Why are Bonnets so Much?

[I wrote this around this time last year. It was just requested on a FB group. You may also be interested this chart “The Cost of Authenticity” from 2010.]

This is a question that comes up fairly regularly. Bonnets are expensive.wpid-2014-05-24-20.18.40.jpg This is because they require multiple materials and require time to make them. ???????????????????????????????

To give you an idea, here are the materials that go into finished drawn bonnets and straw bonnets along with the price ranges for each item:

Straw Bonnets

  • Straw plait ($20-$55 a skein depending on origin, plait and color)
  • Millinery wire ($20/coil)
  • Lining ($10-$15/yard)
  • Facing ($10-$20/yard)
  • Organza, net or lace for frill ($10-$30/yard)
  • Bavolet net ($32/yard)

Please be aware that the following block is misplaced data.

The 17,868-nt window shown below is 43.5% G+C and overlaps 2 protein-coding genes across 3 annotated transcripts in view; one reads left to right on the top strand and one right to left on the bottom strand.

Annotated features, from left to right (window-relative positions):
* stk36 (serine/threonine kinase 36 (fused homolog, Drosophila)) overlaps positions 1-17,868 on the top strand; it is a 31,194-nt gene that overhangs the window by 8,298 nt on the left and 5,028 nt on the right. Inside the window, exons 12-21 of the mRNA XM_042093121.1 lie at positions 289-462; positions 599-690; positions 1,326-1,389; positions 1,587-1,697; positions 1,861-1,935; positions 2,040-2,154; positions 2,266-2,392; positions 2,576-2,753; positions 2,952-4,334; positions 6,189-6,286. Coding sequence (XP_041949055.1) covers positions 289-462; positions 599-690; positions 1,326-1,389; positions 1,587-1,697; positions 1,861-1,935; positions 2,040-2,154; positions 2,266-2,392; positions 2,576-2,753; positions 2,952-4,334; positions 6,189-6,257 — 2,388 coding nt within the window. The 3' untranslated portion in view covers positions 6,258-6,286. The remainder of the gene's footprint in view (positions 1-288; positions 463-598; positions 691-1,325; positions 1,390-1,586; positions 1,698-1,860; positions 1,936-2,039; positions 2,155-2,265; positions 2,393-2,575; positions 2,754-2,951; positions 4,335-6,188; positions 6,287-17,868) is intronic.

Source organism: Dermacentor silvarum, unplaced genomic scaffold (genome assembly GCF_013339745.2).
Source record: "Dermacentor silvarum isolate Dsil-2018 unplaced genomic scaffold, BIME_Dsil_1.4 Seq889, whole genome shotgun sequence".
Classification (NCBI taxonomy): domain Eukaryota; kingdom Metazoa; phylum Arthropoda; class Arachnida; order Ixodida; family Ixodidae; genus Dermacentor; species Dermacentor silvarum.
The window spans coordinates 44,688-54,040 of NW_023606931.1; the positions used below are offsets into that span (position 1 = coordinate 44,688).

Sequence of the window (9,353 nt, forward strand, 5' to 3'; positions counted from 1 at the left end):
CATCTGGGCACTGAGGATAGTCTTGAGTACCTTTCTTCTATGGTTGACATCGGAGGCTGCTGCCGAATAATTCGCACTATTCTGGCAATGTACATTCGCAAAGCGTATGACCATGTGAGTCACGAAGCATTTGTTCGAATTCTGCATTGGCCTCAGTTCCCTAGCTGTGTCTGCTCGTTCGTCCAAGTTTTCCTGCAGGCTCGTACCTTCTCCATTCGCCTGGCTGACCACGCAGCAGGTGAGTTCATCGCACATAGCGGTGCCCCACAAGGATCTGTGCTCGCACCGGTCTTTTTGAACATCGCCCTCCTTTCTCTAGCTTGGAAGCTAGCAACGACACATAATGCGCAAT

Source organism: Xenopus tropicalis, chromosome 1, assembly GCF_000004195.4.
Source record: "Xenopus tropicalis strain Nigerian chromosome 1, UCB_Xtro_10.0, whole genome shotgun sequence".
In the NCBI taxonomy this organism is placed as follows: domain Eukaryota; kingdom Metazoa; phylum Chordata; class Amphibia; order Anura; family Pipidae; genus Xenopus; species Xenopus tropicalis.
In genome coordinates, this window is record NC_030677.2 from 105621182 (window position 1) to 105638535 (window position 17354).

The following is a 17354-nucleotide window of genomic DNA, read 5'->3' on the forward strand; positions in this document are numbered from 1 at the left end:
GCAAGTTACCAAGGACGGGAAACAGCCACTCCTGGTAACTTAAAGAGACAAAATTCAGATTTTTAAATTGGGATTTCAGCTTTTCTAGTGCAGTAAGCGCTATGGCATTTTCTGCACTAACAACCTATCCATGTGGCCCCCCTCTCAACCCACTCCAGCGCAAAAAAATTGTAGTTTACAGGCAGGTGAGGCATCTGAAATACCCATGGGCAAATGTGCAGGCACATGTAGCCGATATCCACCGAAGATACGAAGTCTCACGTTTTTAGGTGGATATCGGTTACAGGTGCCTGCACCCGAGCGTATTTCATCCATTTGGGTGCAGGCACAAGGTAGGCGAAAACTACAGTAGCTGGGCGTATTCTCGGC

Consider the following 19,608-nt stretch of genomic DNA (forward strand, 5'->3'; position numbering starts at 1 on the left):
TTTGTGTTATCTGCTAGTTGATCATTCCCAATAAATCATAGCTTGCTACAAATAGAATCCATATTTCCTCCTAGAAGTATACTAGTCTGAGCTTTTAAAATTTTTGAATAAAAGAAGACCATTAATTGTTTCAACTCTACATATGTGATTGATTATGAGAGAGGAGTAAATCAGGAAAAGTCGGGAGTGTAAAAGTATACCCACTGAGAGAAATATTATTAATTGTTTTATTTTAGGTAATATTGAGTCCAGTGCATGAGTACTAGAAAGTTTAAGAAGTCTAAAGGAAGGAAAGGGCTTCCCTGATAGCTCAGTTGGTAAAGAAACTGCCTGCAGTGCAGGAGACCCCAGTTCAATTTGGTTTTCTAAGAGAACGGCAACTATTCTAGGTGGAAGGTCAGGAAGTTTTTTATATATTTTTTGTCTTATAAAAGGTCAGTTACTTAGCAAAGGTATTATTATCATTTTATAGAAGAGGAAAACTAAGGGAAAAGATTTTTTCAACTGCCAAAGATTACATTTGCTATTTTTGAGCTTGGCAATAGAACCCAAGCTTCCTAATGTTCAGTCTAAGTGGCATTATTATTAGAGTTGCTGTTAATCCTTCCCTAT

• Silk or Ribbon for Bavolet ($5/length to $30/length)
  • Ribbon for functional ties ($2.80)
  • Fashionable Ribbon ($4-$30/yard)
  • Flowers ($10-$40)
  • thread, sizing, etc

Drawn Bonnets

  • Buckram ($4-$12/yard)
  • Millinery Wire ($20/coil)
  • Cane ($15 coil)
  • Silk exterior fabric ($10-$30 yard)
  • Lining ($10-$15/yard)
  • Facing ($10-$20/yard)
  • Organza, net or lace for frill ($10-$30/yard)
  • Bavolet net ($32/yard)
  • Ribbon for functional ties ($2.80)
  • Fashionable Ribbon ($4-$30/yard)
  • Flowers ($10-$40)
  • thread, sizing, etc

To hand sew a straw form from straw plait, it takes between 6 and 10 hours depending on the type of plait and the shape of the bonnet or hat. Finishing and decorating varies.

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Published in: on May 29, 2015 at 7:00 pm  Comments (2)  

2 CommentsLeave a comment

  1. Thank you for the perspective on bonnet costs! However, the link that’s supposed to lead to a chart actually points to a post about an owl visitor, complete with pictures of a handsome owl.

  2. Ooops. That is my other blog. Sorry about that. I’ll let people enjoy the owl tonight and fix it in the morning. Thank you.


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